Maori champion sought for bishops’ conference



The New Zealand Catholic Bishops Conference has established a new position of Kaihāpai Māori-Māori Champion, with a view to this role helping to shape the Church’s future. 

According to a media release on the bishops’ conference website, the Kaihāpai Māori-Māori Champion “is an influential role that will shape the future of the bishops’ national agencies, in advancing a deeper understanding of the principles of Te Tiriti o Waitangi / Treaty of Waitangi, and a Māori way of working across all ministries”. 

Among the attributes that the person filling this position would ideally possess is a “commitment to the vision, mission, and values of the New Zealand Catholic Church”, an ability to “engage in and demonstrate tikanga Māori”, fluency in te reo Māori, experience in “building and maintaining relationships with tangata whenua”, and an ability to “appropriately incorporate tikanga and te reo Māori into thinking, planning, and organisation practice”.  

Applications for the position close on August 21. 

The Kaihāpai Māori will support several national organisations – the NZCBC (its secretariat, the National Liturgy Office, the Tribunal of the Catholic Church of New Zealand and the Catholic Enquiry Centre) as well as Caritas Aotearoa New Zealand, Te Kupenga – Catholic Leadership Institute, and the NZ Catholic Education Office, the media release stated.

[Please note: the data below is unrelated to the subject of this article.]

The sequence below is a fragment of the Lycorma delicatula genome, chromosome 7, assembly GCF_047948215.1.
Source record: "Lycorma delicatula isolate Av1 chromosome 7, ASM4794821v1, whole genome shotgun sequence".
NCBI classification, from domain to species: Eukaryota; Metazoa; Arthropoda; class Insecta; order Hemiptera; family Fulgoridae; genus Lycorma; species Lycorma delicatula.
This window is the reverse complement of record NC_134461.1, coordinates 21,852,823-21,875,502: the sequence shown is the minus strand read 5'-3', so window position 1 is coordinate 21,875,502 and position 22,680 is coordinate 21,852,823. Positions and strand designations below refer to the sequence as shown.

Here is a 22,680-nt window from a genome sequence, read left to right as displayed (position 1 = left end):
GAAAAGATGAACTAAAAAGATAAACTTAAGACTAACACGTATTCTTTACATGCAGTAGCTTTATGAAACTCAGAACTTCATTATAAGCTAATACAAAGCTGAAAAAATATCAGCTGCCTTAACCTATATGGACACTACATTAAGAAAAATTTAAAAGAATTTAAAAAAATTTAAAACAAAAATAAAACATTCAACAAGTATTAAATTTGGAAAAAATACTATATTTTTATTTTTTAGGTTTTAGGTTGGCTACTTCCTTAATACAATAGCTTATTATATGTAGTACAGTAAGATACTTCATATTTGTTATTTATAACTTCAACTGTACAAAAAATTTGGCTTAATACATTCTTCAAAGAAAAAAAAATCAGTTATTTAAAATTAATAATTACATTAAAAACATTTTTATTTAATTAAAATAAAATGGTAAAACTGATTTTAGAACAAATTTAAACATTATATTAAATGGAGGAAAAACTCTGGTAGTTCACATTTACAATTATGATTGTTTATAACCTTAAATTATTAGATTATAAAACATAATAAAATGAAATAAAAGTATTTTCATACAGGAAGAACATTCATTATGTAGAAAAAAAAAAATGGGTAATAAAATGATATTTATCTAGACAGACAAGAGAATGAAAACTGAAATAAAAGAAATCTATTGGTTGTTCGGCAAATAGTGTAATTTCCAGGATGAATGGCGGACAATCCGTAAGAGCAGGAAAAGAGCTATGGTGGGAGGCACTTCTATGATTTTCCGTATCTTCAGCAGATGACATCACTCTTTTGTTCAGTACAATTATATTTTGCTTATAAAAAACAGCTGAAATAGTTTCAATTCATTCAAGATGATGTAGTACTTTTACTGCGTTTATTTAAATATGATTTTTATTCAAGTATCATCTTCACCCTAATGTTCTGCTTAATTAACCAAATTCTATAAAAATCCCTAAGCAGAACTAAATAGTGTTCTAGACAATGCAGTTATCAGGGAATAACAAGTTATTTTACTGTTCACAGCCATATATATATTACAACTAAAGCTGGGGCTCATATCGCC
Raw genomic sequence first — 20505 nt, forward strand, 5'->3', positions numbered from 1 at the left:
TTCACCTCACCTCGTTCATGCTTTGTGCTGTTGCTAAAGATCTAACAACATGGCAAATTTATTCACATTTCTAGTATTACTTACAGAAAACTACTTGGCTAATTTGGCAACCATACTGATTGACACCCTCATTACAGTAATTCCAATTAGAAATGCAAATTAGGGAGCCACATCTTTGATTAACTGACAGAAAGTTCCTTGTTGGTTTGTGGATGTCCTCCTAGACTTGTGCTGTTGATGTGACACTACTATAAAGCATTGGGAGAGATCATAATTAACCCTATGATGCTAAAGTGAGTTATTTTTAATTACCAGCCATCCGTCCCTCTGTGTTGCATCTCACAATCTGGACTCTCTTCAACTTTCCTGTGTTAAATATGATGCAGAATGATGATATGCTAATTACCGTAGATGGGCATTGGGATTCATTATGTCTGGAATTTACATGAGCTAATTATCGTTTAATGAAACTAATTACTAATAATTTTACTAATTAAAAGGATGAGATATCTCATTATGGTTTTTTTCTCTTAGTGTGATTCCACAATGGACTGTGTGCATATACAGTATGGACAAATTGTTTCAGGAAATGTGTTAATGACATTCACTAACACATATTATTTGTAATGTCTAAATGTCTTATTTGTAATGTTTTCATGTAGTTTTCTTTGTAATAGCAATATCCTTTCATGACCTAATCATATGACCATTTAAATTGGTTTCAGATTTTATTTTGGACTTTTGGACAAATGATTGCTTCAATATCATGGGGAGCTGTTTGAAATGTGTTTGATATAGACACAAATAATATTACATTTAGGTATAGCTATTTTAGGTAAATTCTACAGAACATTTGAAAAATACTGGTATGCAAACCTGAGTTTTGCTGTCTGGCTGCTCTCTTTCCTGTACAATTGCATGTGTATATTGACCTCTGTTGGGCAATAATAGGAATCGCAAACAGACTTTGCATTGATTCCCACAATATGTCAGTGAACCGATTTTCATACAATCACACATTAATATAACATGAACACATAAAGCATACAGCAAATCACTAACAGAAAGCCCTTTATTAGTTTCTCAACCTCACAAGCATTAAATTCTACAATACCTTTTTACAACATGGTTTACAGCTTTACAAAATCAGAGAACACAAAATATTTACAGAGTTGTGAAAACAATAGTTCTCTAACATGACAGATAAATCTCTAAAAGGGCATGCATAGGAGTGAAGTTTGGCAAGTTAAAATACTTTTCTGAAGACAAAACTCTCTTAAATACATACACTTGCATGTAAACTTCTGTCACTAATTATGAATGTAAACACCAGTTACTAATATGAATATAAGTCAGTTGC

“The role has a dual purpose. Firstly, to uplift the capacity of these organisations in their knowledge and application of tikanga and te reo. Secondly, to seek opportunities to uplift Kātorika Māori in their faith journey, by identifying and assisting in national initiatives in relation to ministry to Māori.” 

The Wellington-based Kaihāpai Māori is expected to spend some of each week alongside the different national entities, building relationships, and being part of the leadership teams of these organisations. 

The role will also assist the national Māori group that works with the NZCBC (Tē Rōpū Māori), and through that group be aware of diocesan ministry with Katorika Māori. 

The role will also involve domestic travel during the work week, and there will be a budget for the engagement of contractors to support the carrying out of responsibilities (such as for translation work). 

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Michael Otto

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